Group-race winners hail overwhelmingly from a relatively small pool of what are perceived to be ‘elite’ stables – and they tend to be either homebreds belonging to one of the major breeding operations or else sixfigure sales purchases.
Mick Appleby might not have been the first to buck that trend this year when he won the Group 3 Coral Charge at Sandown on Eclipse day with Raasel, but this was a remarkable eighth success in little more than nine months for the five-year-old, who had been bought from Shadwell for only 10,000 guineas after a year on the sidelines. If proof were needed that cheaply-bought, second-hand horses can win decent prizes, then here it was.
By the time you read this, Raasel’s winning spree might have come to an end in the King George Stakes at Goodwood. On the other hand, he might have triumphed yet again and put himself firmly in the running for a tilt at the Nunthorpe.
However the five-year-old gelding fares, it should not detract from yet another extraordinary bit of training by a man whose slow-burning career was first properly ignited in 2010, when Cotswold Village and Seneschal, his first two runners from new premises in Cirencester, won on consecutive days at 66-1 and 50-1.
Over the next three years, Appleby further advertised his skills by winning nine races, including a November Handicap, with £600 purchase Art Scholar, eight with £500 buy Lockantanks and no fewer than 17 with The Lock Master, who cost a princely £1,600.
He has moved premises again three times since, finally to a former polo yard at Oakham, which he has bought himself and developed just the way he wants it, but one constant has been his ability to rekindle the flame in a steady stream of horses who others have finished with, or to find untapped potential where former connections could not see it.
The majority of his runners began their careers elsewhere – the very useful sprinting siblings Danzeno and Demora, with 18 wins between them, are a rare exception – and improvement of 30lb or so on official ratings, sometimes even more, is not that uncommon.
So, what’s the secret, and more importantly, will he share it?
Fortunately, Appleby, who last year set a new personal best of 109 winners and is fast approaching a landmark 1,000th success, is refreshingly open about how he makes it all work.
“I bought Lockantanks and Art Scholar very cheaply at Ascot,” he explains. “With Lockantanks I knew the family, which was that of Lochsong, having been head lad to Andrew Balding for three or four years. He was a bit of a cripple, which is why he was so cheap, but we took our time getting him right and won a lot of races with him.
“Art Scholar had been sprinting, but when I looked at his pedigree, I thought there was a fair bit of stamina there and so I thought he was worth buying and stepping up in trip.”
Success breeds success
Those early examples were soon followed by the likes of Bancnuanaheireann, who cost only 2,500 guineas but won valuable handicaps at Goodwood, Newmarket and Chelmsford; Pearl Nation, whose seven wins saw his rating rise from an initial 74 to a peak of 104; Poyle Vinnie, who was second in the Ayr Gold Cup and whose mark rose by a similar amount; Supersta, who won seven times and rose from 63 to 102: and of course Big Country, who arrived with a mark of 75 and peaked at 109, winning seven races, including the Zetland Gold Cup and a Listed event at Pontefract.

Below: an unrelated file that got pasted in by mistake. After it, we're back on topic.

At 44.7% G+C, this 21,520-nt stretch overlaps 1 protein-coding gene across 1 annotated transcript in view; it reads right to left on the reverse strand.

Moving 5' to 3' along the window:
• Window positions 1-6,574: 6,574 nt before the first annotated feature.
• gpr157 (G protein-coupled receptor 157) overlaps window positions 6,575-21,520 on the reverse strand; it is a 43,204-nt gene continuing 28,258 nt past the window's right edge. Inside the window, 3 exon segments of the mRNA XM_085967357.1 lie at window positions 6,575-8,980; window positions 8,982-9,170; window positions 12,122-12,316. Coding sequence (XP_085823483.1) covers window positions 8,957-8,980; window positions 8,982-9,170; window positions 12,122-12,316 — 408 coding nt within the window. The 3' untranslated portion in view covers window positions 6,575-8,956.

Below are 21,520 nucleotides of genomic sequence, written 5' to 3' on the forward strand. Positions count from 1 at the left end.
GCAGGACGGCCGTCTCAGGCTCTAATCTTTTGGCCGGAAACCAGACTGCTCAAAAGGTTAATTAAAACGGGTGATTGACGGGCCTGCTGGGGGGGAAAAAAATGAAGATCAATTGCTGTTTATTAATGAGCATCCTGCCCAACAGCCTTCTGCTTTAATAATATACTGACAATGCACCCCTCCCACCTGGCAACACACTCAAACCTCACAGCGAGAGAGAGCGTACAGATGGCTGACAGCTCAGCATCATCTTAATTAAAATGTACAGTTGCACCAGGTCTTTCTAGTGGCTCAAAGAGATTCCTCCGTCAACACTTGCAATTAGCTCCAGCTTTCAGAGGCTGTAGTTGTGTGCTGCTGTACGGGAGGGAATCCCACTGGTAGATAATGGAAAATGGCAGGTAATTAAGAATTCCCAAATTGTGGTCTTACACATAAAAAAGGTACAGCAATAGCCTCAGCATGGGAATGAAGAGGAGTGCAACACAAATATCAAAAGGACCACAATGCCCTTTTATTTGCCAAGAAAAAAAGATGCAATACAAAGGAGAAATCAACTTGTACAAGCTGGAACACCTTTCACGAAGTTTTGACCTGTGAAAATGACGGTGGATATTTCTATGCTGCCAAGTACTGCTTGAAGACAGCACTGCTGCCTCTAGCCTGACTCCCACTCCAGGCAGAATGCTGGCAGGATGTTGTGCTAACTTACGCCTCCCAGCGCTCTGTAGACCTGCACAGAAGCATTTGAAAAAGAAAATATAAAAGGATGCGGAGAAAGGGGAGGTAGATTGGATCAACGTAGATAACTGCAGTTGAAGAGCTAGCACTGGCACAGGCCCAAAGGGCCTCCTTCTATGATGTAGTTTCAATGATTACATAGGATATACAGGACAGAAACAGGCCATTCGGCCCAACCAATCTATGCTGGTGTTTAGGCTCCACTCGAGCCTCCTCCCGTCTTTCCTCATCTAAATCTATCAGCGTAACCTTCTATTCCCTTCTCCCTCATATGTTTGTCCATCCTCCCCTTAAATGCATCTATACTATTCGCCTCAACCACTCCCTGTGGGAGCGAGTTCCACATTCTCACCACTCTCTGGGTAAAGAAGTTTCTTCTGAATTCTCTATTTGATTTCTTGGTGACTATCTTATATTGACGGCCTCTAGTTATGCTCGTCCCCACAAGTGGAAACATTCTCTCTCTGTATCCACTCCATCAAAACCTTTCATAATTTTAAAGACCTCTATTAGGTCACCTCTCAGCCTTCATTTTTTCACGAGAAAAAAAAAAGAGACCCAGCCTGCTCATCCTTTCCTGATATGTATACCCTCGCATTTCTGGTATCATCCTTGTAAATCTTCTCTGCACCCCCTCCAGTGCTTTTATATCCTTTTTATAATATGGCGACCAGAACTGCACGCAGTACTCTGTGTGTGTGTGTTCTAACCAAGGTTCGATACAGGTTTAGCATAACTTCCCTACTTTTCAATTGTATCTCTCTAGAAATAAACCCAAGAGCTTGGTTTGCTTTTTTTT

Since then, Hakam, who was Appleby’s first Group 3 winner when scoring at Ovrevoll, Edraak, King Of Stars, Saaheq, Whittle Le Woods, Zapper Cass and now recent Newcastle Group 3 second Annaf are among many others who have maintained an impressive flow.
Success breeds success, as we know, and it was the clamour from those wanting a slice of the action, including Raasel’s owners The Horse Watchers and the syndicate’s predecessor the Rod In Pickle Partnership, which forced the subsequent moves into bigger premises. However, he has no plans to move again.
The Horse Watchers secure their own horses and then place them when they are ready to go, but Appleby sources and trains for plenty of others who leave it all to him. He doesn’t mind explaining what he does.
“I look at where the horse is coming from, how it’s bred and where and over what trip it’s been racing over, and then at what sort of problems they’ve got,” he says. “A lot of them do have issues, but I think I’ve got a good eye for identifying what they are and then it’s just a matter of giving them time and sorting them out if we can.
We’ve got a pretty good strike-rate with problem horses from other yards.
“It doesn’t work with every horse. We haven’t got the type of owners who are spending hundreds of thousands, but I think we’ve got a pretty good strike-rate with problem horses from other yards.
“I don’t think there have been many who have gone backwards after joining us, but if I don’t think a horse is going to win, I’ll tell the owners, and then if they still want to keep them in training it’s up to them. Usually, they move them on and go in again.”
He adds: “The Horse Watchers have grown, as I have, and they are now in a position to spend a bit more, so we are starting to get some Class 1 and 2 horses, rather than the Class 5 and 6 ones we’ve usually been dealing with.”
Appleby believes he gives his owners a good overall experience – there’s an open-door policy seven days a week and they are welcome to wander freely around the barns and to join him on the gallops – and many have commented upon how refreshingly welcome they are made to feel compared to other trainers.
There’s too much racing at the moment.
However, the more horses cost, the more owners expect of them, and Appleby has major concerns about the overall state of the sport. He doesn’t need much prompting to reel off a list of his frustrations.